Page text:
Immersion hypothermia can mean that the body hasn’t depleated all its energy reserves, meaning the casualty can possibly respond quicker and recover with simple #hacks #dirtywork.

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Dirty First Aid Series – Part 3

Dirty First Aid – Part 3 now, and it’s not all that down and dirty. It will come trust me on that.

Dirty First Aid - Part 3

We have in the last two pieces looked at a conscious casualty – we didn’t discuss some things, as this series is not an excuse for not taking a course.

Now lets move on to an unconscious casualty.

With an unconscious casualty your priorities are:

1) Open Airway
2) Maintain Blood Circulation
3) To Breath For Them

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Dirty First Aid Series – Part 2

In this series I am pleased to offer a ‘dirty’ First Aid approach. This is suited to kayakers and river users. Using a ‘find it fix it’ approach to incident care and management.

Dirty First Aid - The Series

In our last article we looked at the Primary Assessment of a casualty. Now we move forward to a secondary assessment – here we deal direct with an injury or medical condition.

We will under take a full head to toe exam. Time to take a SAMPLE and deal with obvious injuries. Lets not rush at it – it needs to be spot on.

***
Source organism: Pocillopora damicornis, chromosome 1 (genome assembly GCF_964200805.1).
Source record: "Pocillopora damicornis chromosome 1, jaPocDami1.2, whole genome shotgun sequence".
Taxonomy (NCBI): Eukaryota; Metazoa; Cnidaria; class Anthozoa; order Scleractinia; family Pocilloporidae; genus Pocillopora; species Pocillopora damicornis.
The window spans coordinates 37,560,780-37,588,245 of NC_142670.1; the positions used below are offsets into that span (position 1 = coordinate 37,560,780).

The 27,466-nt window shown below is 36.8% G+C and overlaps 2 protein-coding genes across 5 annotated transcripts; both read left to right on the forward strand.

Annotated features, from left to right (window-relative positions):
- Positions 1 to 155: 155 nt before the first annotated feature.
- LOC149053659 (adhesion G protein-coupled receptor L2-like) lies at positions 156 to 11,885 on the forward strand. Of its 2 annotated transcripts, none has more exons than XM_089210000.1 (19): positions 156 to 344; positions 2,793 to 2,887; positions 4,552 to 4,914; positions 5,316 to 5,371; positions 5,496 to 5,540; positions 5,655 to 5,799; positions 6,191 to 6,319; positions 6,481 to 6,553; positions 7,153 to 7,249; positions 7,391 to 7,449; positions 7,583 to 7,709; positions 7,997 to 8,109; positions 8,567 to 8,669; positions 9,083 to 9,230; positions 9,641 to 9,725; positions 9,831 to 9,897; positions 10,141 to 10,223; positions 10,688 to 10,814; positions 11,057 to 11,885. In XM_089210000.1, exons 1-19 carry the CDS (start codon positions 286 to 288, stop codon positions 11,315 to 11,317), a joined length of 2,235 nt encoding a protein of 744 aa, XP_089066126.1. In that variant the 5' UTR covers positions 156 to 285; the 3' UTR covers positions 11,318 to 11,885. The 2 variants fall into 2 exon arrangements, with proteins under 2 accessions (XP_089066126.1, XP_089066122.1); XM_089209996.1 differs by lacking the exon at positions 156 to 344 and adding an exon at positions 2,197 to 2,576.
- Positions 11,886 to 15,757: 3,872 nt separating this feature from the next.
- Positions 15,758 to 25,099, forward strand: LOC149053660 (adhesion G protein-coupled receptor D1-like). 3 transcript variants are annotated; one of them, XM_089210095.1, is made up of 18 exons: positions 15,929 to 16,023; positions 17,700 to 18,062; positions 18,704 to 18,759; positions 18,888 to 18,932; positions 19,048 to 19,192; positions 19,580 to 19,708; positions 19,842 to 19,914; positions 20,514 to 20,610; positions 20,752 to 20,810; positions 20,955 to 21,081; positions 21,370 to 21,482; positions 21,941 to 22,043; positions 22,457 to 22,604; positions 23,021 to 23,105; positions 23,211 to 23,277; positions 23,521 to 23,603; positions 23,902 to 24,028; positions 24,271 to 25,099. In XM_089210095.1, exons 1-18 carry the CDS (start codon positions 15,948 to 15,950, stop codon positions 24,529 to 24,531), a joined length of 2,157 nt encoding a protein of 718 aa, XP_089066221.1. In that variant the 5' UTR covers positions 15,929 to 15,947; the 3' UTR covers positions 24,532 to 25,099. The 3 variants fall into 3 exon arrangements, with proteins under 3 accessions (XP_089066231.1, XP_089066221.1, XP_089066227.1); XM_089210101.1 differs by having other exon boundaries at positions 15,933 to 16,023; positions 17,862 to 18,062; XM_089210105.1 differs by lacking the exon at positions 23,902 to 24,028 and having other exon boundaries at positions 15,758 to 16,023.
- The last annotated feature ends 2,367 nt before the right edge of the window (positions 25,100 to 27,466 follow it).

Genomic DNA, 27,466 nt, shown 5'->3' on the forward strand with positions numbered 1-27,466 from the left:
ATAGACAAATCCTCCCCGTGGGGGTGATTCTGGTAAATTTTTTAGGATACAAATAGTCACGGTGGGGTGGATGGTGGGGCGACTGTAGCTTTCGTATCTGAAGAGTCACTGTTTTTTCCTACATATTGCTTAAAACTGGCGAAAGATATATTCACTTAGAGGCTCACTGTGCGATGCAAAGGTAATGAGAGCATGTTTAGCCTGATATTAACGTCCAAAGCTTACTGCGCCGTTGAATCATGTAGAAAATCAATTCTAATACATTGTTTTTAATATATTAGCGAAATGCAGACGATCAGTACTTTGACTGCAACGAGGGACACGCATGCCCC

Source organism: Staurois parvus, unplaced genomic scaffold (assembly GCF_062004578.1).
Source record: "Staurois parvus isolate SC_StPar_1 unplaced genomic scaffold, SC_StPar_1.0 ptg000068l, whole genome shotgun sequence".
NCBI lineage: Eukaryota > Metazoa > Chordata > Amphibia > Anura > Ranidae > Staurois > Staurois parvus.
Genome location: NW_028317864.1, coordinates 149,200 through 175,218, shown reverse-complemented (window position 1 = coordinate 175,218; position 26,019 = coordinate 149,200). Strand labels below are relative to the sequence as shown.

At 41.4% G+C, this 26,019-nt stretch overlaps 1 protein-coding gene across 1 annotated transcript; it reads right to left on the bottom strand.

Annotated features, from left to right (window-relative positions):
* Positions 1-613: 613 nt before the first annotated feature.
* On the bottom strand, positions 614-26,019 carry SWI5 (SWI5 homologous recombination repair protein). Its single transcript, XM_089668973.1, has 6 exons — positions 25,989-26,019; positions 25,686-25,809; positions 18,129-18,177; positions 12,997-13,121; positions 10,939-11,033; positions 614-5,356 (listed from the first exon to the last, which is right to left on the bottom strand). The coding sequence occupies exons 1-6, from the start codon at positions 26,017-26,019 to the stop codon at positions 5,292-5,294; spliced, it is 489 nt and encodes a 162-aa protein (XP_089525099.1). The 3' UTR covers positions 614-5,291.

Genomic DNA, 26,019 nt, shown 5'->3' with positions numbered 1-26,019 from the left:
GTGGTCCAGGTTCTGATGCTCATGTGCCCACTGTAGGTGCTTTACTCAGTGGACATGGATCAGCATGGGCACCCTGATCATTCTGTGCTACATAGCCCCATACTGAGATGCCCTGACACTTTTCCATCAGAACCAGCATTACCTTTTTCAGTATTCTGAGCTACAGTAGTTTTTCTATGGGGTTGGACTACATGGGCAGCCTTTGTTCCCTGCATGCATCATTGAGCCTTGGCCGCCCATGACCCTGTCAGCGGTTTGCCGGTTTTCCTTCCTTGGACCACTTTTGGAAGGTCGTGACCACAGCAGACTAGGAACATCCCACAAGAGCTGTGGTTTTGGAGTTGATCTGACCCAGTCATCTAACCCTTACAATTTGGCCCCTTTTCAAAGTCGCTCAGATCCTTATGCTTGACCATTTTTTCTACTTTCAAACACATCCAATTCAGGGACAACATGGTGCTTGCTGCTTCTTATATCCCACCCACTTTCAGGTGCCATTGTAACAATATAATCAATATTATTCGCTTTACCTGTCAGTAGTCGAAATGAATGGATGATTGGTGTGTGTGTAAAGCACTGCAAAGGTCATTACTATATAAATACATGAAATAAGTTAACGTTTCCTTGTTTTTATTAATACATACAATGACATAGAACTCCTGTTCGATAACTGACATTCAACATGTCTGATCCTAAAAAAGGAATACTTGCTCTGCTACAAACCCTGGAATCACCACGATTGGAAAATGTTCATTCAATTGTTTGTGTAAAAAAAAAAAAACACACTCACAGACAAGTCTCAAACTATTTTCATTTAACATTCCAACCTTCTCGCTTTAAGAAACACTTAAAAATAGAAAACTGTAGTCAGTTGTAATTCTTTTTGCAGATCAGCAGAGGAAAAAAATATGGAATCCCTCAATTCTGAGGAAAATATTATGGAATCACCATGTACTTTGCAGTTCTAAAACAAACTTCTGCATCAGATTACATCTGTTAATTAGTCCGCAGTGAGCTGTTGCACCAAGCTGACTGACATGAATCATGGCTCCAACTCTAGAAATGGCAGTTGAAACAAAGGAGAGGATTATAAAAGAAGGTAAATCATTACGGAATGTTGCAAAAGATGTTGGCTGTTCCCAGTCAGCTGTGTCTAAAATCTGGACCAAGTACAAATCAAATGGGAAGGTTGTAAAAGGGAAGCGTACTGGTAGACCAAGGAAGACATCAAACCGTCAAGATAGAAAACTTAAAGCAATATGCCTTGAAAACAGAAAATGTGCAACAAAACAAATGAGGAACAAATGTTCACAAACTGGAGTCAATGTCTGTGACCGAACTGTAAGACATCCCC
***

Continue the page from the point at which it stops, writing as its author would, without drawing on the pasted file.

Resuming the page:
S – Signs and symptoms
A – Allergies
M – Medications
P – Previous medical issues
L – Last meal
E – Events

This sample is simple, we find it we fix it.

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Dirty First Aid Series – Part I

We all love to kayak, sure. It has some things we love and some we hate. First Aid often becomes the elephant in the room.

When was the last time you or your peers did a course or a workshop? Do you keep ‘up to speed’ on developments?

In this series I am pleased to offer a ‘dirty’ First Aid approach. This is suited to kayakers and river users. Using a ‘find it fix it’ approach to incident care and management.

Dirty First Aid - The Series

This first article will lay the foundations of rapid emergency aid. It’s a simple approach that a basic personal First Aid kit and things carried on you can deal with. Now is not the time to discuss what you should or should not carry in your kit. Read the series and make your own mind up.

Continue reading

Dirty First Aid – The Series

Old man river Darren Clarkson-King (DAZ) will be supplying a series of ‘Dirty First Aid’ articles for Unsponsored. The series of articles will be posted here over the next few months and will centre around first aid for river runners.

Dirty First Aid - The Series

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Adventure Medical Ultralight 0.5 First Aid Kit

For the last few years I have been using Adventure Medical as my main first aid kits. I stumbled upon them when I was trying to find an ultralight kit for mountain biking. Since then I have purchased several Adventure Medical First Aid Kits and they can be found in my rucksacks and now in my kayak as part of my “When it all goes wrong kit“.